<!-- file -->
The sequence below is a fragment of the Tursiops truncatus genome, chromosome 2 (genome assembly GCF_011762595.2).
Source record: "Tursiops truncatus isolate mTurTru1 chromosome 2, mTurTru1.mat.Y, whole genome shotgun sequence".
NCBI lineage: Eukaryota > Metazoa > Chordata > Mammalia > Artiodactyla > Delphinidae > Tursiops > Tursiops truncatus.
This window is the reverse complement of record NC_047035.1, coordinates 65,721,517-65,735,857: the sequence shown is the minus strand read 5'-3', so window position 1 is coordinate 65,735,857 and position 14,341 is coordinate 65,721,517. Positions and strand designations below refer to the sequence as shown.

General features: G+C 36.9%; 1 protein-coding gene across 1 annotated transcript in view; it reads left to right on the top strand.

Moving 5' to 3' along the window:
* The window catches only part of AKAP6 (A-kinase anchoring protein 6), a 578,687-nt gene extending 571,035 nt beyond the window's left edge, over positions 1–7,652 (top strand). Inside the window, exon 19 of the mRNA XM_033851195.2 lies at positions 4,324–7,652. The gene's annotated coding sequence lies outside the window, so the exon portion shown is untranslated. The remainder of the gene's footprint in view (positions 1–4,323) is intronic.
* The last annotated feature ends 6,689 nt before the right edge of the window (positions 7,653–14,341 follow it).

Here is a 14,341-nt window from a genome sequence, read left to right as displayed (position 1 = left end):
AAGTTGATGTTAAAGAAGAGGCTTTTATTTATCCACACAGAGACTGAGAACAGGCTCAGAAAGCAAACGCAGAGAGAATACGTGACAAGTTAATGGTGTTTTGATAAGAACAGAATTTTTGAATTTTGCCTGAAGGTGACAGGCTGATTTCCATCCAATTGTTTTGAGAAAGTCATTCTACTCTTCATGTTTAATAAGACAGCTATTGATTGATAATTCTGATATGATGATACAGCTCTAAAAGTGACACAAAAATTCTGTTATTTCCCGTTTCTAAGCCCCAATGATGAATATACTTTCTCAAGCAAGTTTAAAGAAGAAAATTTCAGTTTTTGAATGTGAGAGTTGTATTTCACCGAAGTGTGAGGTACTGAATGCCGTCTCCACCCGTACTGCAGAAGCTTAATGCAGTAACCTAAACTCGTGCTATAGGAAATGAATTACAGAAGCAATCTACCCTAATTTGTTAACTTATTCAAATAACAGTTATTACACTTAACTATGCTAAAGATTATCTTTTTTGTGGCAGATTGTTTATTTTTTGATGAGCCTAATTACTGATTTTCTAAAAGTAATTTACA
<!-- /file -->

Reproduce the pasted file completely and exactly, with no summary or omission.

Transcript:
The sequence below is a fragment of the Tursiops truncatus genome, chromosome 2 (genome assembly GCF_011762595.2).
Source record: "Tursiops truncatus isolate mTurTru1 chromosome 2, mTurTru1.mat.Y, whole genome shotgun sequence".
NCBI lineage: Eukaryota > Metazoa > Chordata > Mammalia > Artiodactyla > Delphinidae > Tursiops > Tursiops truncatus.
This window is the reverse complement of record NC_047035.1, coordinates 65,721,517-65,735,857: the sequence shown is the minus strand read 5'-3', so window position 1 is coordinate 65,735,857 and position 14,341 is coordinate 65,721,517. Positions and strand designations below refer to the sequence as shown.

General features: G+C 36.9%; 1 protein-coding gene across 1 annotated transcript in view; it reads left to right on the top strand.

Moving 5' to 3' along the window:
* The window catches only part of AKAP6 (A-kinase anchoring protein 6), a 578,687-nt gene extending 571,035 nt beyond the window's left edge, over positions 1–7,652 (top strand). Inside the window, exon 19 of the mRNA XM_033851195.2 lies at positions 4,324–7,652. The gene's annotated coding sequence lies outside the window, so the exon portion shown is untranslated. The remainder of the gene's footprint in view (positions 1–4,323) is intronic.
* The last annotated feature ends 6,689 nt before the right edge of the window (positions 7,653–14,341 follow it).

Here is a 14,341-nt window from a genome sequence, read left to right as displayed (position 1 = left end):
AAGTTGATGTTAAAGAAGAGGCTTTTATTTATCCACACAGAGACTGAGAACAGGCTCAGAAAGCAAACGCAGAGAGAATACGTGACAAGTTAATGGTGTTTTGATAAGAACAGAATTTTTGAATTTTGCCTGAAGGTGACAGGCTGATTTCCATCCAATTGTTTTGAGAAAGTCATTCTACTCTTCATGTTTAATAAGACAGCTATTGATTGATAATTCTGATATGATGATACAGCTCTAAAAGTGACACAAAAATTCTGTTATTTCCCGTTTCTAAGCCCCAATGATGAATATACTTTCTCAAGCAAGTTTAAAGAAGAAAATTTCAGTTTTTGAATGTGAGAGTTGTATTTCACCGAAGTGTGAGGTACTGAATGCCGTCTCCACCCGTACTGCAGAAGCTTAATGCAGTAACCTAAACTCGTGCTATAGGAAATGAATTACAGAAGCAATCTACCCTAATTTGTTAACTTATTCAAATAACAGTTATTACACTTAACTATGCTAAAGATTATCTTTTTTGTGGCAGATTGTTTATTTTTTGATGAGCCTAATTACTGATTTTCTAAAAGTAATTTACA